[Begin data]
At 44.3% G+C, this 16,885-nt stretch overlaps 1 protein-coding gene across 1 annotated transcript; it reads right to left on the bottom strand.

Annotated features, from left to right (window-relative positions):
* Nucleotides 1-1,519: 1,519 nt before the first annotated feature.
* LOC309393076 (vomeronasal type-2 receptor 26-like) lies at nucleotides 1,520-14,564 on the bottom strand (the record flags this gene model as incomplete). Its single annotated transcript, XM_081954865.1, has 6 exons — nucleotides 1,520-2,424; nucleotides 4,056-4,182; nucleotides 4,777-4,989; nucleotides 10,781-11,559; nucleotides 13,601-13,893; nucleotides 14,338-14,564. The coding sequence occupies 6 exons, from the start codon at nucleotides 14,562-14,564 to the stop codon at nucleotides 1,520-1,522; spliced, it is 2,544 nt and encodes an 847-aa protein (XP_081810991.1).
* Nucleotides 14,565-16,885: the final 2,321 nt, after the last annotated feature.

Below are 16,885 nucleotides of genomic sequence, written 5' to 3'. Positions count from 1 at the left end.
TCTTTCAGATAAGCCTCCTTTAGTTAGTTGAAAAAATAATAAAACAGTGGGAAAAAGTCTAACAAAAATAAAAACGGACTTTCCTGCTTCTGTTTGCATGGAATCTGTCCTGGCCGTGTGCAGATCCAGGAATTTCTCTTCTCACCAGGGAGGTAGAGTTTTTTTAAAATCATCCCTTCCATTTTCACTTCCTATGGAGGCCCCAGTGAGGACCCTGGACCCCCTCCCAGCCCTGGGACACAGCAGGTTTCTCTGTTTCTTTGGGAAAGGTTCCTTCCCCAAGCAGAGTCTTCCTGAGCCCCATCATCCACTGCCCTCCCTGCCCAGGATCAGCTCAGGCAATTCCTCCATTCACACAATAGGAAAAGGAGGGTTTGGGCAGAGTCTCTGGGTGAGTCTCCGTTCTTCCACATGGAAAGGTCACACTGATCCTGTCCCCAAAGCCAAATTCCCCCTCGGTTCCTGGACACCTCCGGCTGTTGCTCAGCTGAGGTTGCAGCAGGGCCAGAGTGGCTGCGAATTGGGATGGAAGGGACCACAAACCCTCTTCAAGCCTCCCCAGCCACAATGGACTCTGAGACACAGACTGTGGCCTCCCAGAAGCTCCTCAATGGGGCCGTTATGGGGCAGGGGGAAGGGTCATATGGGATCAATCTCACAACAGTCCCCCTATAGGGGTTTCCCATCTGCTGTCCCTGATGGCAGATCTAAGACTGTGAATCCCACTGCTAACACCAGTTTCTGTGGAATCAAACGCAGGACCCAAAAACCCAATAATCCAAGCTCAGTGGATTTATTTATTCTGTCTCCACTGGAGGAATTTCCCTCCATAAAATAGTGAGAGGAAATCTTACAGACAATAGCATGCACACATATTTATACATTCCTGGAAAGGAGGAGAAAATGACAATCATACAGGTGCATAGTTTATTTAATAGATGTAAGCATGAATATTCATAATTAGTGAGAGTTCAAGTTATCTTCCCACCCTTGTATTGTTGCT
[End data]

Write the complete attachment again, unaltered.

At 44.3% G+C, this 16,885-nt stretch overlaps 1 protein-coding gene across 1 annotated transcript; it reads right to left on the bottom strand.

Annotated features, from left to right (window-relative positions):
* Nucleotides 1-1,519: 1,519 nt before the first annotated feature.
* LOC309393076 (vomeronasal type-2 receptor 26-like) lies at nucleotides 1,520-14,564 on the bottom strand (the record flags this gene model as incomplete). Its single annotated transcript, XM_081954865.1, has 6 exons — nucleotides 1,520-2,424; nucleotides 4,056-4,182; nucleotides 4,777-4,989; nucleotides 10,781-11,559; nucleotides 13,601-13,893; nucleotides 14,338-14,564. The coding sequence occupies 6 exons, from the start codon at nucleotides 14,562-14,564 to the stop codon at nucleotides 1,520-1,522; spliced, it is 2,544 nt and encodes an 847-aa protein (XP_081810991.1).
* Nucleotides 14,565-16,885: the final 2,321 nt, after the last annotated feature.

Below are 16,885 nucleotides of genomic sequence, written 5' to 3'. Positions count from 1 at the left end.
TCTTTCAGATAAGCCTCCTTTAGTTAGTTGAAAAAATAATAAAACAGTGGGAAAAAGTCTAACAAAAATAAAAACGGACTTTCCTGCTTCTGTTTGCATGGAATCTGTCCTGGCCGTGTGCAGATCCAGGAATTTCTCTTCTCACCAGGGAGGTAGAGTTTTTTTAAAATCATCCCTTCCATTTTCACTTCCTATGGAGGCCCCAGTGAGGACCCTGGACCCCCTCCCAGCCCTGGGACACAGCAGGTTTCTCTGTTTCTTTGGGAAAGGTTCCTTCCCCAAGCAGAGTCTTCCTGAGCCCCATCATCCACTGCCCTCCCTGCCCAGGATCAGCTCAGGCAATTCCTCCATTCACACAATAGGAAAAGGAGGGTTTGGGCAGAGTCTCTGGGTGAGTCTCCGTTCTTCCACATGGAAAGGTCACACTGATCCTGTCCCCAAAGCCAAATTCCCCCTCGGTTCCTGGACACCTCCGGCTGTTGCTCAGCTGAGGTTGCAGCAGGGCCAGAGTGGCTGCGAATTGGGATGGAAGGGACCACAAACCCTCTTCAAGCCTCCCCAGCCACAATGGACTCTGAGACACAGACTGTGGCCTCCCAGAAGCTCCTCAATGGGGCCGTTATGGGGCAGGGGGAAGGGTCATATGGGATCAATCTCACAACAGTCCCCCTATAGGGGTTTCCCATCTGCTGTCCCTGATGGCAGATCTAAGACTGTGAATCCCACTGCTAACACCAGTTTCTGTGGAATCAAACGCAGGACCCAAAAACCCAATAATCCAAGCTCAGTGGATTTATTTATTCTGTCTCCACTGGAGGAATTTCCCTCCATAAAATAGTGAGAGGAAATCTTACAGACAATAGCATGCACACATATTTATACATTCCTGGAAAGGAGGAGAAAATGACAATCATACAGGTGCATAGTTTATTTAATAGATGTAAGCATGAATATTCATAATTAGTGAGAGTTCAAGTTATCTTCCCACCCTTGTATTGTTGCT